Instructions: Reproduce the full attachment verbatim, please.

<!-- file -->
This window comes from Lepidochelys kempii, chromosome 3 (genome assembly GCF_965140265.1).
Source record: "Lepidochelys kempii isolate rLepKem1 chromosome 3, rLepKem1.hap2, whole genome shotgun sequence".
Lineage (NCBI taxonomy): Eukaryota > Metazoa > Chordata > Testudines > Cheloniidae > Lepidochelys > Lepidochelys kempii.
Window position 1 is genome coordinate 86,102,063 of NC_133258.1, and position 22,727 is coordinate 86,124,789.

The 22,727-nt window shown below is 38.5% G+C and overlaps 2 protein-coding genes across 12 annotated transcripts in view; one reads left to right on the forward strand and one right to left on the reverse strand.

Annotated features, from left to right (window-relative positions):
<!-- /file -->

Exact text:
This window comes from Lepidochelys kempii, chromosome 3 (genome assembly GCF_965140265.1).
Source record: "Lepidochelys kempii isolate rLepKem1 chromosome 3, rLepKem1.hap2, whole genome shotgun sequence".
Lineage (NCBI taxonomy): Eukaryota > Metazoa > Chordata > Testudines > Cheloniidae > Lepidochelys > Lepidochelys kempii.
Window position 1 is genome coordinate 86,102,063 of NC_133258.1, and position 22,727 is coordinate 86,124,789.

The 22,727-nt window shown below is 38.5% G+C and overlaps 2 protein-coding genes across 12 annotated transcripts in view; one reads left to right on the forward strand and one right to left on the reverse strand.

Annotated features, from left to right (window-relative positions):